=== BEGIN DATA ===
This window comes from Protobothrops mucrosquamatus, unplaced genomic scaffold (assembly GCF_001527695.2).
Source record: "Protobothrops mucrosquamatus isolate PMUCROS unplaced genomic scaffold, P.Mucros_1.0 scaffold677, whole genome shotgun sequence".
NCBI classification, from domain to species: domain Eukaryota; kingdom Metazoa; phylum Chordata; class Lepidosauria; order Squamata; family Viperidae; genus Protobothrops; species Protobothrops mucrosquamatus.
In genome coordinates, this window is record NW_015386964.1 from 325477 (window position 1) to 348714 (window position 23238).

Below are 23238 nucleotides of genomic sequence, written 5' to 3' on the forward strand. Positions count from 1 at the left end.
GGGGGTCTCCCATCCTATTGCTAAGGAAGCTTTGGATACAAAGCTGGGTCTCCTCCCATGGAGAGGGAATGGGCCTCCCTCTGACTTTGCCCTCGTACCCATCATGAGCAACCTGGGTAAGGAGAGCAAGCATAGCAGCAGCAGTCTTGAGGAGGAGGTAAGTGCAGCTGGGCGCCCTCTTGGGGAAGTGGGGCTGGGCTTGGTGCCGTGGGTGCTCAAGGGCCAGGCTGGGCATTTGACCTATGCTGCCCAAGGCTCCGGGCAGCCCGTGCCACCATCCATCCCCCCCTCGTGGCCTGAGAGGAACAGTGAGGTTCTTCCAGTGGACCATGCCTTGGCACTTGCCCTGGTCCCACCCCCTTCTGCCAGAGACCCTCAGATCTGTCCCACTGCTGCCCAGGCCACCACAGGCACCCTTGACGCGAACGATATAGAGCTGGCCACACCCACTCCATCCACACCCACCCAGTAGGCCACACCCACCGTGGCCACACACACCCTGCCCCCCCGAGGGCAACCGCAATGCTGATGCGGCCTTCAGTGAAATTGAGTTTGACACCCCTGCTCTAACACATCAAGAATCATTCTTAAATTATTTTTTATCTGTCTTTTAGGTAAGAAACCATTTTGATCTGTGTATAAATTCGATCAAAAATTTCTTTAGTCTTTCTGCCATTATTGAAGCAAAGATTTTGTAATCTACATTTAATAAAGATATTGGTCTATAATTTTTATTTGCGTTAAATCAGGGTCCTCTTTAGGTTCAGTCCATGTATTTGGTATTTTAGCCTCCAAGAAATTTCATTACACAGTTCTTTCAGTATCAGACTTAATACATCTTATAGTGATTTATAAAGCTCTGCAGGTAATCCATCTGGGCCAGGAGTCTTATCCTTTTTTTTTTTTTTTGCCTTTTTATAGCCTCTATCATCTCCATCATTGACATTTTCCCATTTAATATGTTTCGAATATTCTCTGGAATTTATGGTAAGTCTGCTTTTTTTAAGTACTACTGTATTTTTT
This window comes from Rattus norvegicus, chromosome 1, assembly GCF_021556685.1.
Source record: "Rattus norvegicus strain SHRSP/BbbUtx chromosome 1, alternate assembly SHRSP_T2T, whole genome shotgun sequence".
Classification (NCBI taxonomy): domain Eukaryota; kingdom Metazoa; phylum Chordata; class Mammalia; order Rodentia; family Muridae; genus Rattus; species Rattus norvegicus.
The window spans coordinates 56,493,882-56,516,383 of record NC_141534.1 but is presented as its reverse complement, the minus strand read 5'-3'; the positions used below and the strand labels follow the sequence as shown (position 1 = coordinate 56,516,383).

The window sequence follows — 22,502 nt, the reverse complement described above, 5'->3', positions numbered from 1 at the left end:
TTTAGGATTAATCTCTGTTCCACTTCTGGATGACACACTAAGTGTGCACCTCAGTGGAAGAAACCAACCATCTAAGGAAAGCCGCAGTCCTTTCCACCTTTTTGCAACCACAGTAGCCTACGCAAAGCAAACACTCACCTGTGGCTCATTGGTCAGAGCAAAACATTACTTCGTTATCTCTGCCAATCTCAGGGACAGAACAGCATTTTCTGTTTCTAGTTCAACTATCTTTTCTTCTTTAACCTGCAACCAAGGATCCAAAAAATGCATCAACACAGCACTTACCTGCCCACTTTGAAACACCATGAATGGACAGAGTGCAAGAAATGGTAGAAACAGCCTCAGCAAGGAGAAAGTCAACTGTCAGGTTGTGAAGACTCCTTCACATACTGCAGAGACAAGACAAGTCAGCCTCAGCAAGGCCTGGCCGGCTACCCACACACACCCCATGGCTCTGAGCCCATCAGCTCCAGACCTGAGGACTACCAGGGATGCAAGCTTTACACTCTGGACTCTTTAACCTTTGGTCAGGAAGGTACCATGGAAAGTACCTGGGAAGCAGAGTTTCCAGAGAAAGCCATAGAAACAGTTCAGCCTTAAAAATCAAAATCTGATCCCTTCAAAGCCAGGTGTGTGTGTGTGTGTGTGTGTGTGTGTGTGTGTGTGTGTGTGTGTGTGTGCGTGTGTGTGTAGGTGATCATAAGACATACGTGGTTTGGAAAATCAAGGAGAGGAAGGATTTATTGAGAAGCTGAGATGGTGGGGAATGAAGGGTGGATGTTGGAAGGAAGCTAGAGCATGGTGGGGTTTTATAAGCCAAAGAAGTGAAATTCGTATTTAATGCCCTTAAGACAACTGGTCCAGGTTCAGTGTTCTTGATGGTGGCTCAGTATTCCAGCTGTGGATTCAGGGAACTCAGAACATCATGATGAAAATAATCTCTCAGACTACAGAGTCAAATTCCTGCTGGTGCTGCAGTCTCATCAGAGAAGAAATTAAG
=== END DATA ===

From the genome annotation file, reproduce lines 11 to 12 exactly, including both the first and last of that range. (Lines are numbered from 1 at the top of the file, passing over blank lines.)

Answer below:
The window sequence follows — 22,502 nt, the reverse complement described above, 5'->3', positions numbered from 1 at the left end:
TTTAGGATTAATCTCTGTTCCACTTCTGGATGACACACTAAGTGTGCACCTCAGTGGAAGAAACCAACCATCTAAGGAAAGCCGCAGTCCTTTCCACCTTTTTGCAACCACAGTAGCCTACGCAAAGCAAACACTCACCTGTGGCTCATTGGTCAGAGCAAAACATTACTTCGTTATCTCTGCCAATCTCAGGGACAGAACAGCATTTTCTGTTTCTAGTTCAACTATCTTTTCTTCTTTAACCTGCAACCAAGGATCCAAAAAATGCATCAACACAGCACTTACCTGCCCACTTTGAAACACCATGAATGGACAGAGTGCAAGAAATGGTAGAAACAGCCTCAGCAAGGAGAAAGTCAACTGTCAGGTTGTGAAGACTCCTTCACATACTGCAGAGACAAGACAAGTCAGCCTCAGCAAGGCCTGGCCGGCTACCCACACACACCCCATGGCTCTGAGCCCATCAGCTCCAGACCTGAGGACTACCAGGGATGCAAGCTTTACACTCTGGACTCTTTAACCTTTGGTCAGGAAGGTACCATGGAAAGTACCTGGGAAGCAGAGTTTCCAGAGAAAGCCATAGAAACAGTTCAGCCTTAAAAATCAAAATCTGATCCCTTCAAAGCCAGGTGTGTGTGTGTGTGTGTGTGTGTGTGTGTGTGTGTGTGTGTGTGTGTGTGCGTGTGTGTGTAGGTGATCATAAGACATACGTGGTTTGGAAAATCAAGGAGAGGAAGGATTTATTGAGAAGCTGAGATGGTGGGGAATGAAGGGTGGATGTTGGAAGGAAGCTAGAGCATGGTGGGGTTTTATAAGCCAAAGAAGTGAAATTCGTATTTAATGCCCTTAAGACAACTGGTCCAGGTTCAGTGTTCTTGATGGTGGCTCAGTATTCCAGCTGTGGATTCAGGGAACTCAGAACATCATGATGAAAATAATCTCTCAGACTACAGAGTCAAATTCCTGCTGGTGCTGCAGTCTCATCAGAGAAGAAATTAAG